1996 International Union of Microbiological Sciences, Jerusalem

Solubilization of manganese dioxide by the biocontrol fungus Trichoderma harzianum 1295-22

C. Altomare, T. Bj–rkman, W.A. Norvell and G.E. Harman
Istituto Tossine e Micotossine da Parassiti Vegetali, C.N.R., Bari, 70125 Italy;
Department of Horticultural Sciences, Cornell University, Geneva, NY 14456
U.S. Plant, Soil and Nutrition Laboratory, USDA-ARS, Cornell University, Ithaca, NY 14853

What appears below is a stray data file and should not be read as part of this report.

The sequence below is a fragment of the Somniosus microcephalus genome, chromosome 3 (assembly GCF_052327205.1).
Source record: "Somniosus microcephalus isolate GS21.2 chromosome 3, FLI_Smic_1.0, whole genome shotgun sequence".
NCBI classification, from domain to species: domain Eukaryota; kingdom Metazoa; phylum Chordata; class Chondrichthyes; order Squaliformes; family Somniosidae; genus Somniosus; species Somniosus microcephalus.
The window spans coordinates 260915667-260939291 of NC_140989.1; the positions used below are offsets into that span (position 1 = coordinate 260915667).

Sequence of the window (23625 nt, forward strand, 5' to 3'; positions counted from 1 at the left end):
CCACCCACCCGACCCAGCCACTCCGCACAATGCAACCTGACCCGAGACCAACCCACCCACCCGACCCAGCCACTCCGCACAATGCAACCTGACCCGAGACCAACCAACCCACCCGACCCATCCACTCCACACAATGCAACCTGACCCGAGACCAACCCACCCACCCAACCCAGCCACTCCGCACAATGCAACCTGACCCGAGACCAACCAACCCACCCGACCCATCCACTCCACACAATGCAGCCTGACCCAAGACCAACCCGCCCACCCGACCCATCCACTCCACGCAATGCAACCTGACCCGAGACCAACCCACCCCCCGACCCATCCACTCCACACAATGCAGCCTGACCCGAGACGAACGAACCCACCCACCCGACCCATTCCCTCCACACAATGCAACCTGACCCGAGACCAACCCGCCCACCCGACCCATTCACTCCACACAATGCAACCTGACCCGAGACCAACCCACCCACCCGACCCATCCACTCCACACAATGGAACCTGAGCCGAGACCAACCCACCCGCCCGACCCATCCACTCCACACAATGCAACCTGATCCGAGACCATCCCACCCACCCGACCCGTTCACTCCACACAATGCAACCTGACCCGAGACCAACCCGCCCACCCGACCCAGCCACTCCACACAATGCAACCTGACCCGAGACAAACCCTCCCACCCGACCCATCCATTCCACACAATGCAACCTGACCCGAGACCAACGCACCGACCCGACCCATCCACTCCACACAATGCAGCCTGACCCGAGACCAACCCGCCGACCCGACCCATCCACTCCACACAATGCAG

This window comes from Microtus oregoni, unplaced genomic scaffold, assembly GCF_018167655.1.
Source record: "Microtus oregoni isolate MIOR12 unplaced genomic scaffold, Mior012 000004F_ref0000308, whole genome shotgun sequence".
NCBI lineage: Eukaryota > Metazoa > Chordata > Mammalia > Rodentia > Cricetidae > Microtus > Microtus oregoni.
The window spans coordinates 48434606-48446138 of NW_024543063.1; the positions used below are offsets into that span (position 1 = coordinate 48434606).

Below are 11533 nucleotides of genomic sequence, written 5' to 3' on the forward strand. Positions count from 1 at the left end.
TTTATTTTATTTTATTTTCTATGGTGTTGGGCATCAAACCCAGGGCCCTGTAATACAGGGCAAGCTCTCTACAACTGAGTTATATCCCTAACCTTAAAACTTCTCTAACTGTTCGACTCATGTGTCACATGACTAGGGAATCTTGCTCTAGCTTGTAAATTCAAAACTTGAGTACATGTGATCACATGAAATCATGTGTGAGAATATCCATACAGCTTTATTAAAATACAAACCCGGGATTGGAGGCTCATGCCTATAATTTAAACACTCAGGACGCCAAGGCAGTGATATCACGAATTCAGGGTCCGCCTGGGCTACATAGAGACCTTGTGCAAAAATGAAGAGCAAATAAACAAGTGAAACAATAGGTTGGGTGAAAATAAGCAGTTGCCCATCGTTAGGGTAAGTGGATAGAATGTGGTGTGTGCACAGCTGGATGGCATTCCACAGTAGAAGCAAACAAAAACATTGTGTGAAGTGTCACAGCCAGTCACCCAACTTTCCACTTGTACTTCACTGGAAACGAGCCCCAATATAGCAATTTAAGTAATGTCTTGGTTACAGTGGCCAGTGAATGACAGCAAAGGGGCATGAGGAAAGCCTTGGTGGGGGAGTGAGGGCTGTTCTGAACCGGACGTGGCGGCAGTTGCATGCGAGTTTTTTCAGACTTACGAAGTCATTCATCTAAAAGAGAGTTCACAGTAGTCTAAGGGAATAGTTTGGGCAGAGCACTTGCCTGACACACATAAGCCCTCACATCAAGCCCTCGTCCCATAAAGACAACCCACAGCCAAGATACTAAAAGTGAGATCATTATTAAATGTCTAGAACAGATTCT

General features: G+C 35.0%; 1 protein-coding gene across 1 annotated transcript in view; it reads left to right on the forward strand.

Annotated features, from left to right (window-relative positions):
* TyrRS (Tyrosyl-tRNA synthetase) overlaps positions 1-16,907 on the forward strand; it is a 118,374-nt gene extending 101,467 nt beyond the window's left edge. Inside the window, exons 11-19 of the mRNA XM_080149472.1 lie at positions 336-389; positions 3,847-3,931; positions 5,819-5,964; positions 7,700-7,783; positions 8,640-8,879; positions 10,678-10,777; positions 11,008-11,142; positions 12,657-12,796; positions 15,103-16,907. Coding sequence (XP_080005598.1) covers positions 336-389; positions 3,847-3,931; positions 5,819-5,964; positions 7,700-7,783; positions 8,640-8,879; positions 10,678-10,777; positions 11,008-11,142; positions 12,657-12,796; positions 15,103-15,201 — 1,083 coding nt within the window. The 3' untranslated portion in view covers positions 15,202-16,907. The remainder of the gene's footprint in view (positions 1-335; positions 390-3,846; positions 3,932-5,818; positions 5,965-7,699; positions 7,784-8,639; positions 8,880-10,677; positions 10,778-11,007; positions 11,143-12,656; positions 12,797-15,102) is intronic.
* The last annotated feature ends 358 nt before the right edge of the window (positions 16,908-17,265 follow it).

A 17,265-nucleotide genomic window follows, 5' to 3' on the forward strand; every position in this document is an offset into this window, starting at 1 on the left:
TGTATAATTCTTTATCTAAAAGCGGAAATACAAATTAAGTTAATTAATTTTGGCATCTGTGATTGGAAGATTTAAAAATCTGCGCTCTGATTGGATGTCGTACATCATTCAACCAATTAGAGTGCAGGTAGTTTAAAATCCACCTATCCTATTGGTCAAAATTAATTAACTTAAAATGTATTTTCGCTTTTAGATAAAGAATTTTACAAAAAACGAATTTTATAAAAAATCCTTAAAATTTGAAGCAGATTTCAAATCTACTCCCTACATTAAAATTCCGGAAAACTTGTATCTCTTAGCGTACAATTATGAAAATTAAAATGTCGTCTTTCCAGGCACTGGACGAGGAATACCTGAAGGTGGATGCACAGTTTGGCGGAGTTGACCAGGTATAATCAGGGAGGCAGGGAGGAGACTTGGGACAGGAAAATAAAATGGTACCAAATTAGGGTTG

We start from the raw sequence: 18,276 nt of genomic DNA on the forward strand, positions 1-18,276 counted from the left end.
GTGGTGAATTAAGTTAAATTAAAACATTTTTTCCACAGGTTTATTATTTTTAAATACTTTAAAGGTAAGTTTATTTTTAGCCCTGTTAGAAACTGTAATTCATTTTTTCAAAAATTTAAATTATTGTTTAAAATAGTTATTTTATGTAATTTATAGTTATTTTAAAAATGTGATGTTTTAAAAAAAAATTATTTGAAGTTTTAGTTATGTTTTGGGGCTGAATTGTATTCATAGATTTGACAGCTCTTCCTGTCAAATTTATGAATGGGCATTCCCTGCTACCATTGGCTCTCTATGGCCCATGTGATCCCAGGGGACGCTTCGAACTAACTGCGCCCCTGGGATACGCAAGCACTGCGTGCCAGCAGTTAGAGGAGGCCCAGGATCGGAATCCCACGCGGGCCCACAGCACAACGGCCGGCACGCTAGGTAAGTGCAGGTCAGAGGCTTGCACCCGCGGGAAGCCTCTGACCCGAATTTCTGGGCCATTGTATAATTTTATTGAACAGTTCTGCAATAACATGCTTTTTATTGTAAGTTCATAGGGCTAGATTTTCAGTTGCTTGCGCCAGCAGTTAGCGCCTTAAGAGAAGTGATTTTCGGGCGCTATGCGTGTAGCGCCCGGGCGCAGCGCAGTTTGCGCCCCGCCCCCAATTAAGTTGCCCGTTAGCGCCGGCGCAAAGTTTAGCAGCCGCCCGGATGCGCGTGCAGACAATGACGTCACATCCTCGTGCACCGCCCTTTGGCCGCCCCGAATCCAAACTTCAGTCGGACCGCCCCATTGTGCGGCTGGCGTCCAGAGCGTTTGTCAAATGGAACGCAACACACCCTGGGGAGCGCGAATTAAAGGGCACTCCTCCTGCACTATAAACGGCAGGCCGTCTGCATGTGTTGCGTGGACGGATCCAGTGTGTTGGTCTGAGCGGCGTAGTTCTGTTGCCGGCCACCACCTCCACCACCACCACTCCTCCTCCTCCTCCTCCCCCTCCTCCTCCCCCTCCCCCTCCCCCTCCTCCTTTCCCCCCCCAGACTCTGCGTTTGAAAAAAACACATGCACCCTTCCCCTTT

Manganese is a microelement required for several physiological functions of plants such as photosynthesis, N metabolism (especially reduction of nitrate), and synthesis of aromatic ring compounds as precursors for some amino acids, hormones (auxins), phenols and lignin. As a consequence, manganese plays a major role in both the growth and disease resistance of plants. Manganese can occur in more than one oxidation state, but it is available to plants only in the reduced form (Mn+2), whereas the oxidized form (Mn+4) is essentially insoluble. Manganese availability in soil mainly depends on pH and soil microflora that can either oxidize or reduce manganese. Trichoderma harzianum1295-22 (T-22) is an effective biocontrol agent that also elicits increased growth response (IGR) in several crops, e.g. sweet corn, bean, potato. The manganese solubilization by T. harzianum T-22 could play a role in both biocontrol and IGR. In in vitro experiments, the fungus solubilized Mn contained in MnO2 regardless of the medium, and solubilization occurred regardless whether or not Mn+2 was limiting. Solubilization was not correlated with pH changes that occurred during culture of the fungus. Thus, the fungus appears to be able to solubilize Mn+4 by reducing and/or chelating Mn. This ability appears to be constitutive and does not require a deficiency of Mn+2 to be present. In greenhouse tests, seed treatments with the fungus resulted in growth enhancement of sweet corn, with concomitant colonization of the entire root system. Total quantities of Mn, Fe, Zn, Cu, P, and Mg all were greater in the larger plants grown from treated seeds, but the concentration of all of these elements in ppm was generally lower than in plants grown from nontreated seeds. Thus, the increase in the total concentration of these elements may be due primarily to the larger sink provided by the larger plant and not to be related to the capability of the fungus to enhance micronutrient uptake. However, Mn and other elements were not limiting for the plant growth in these tests.

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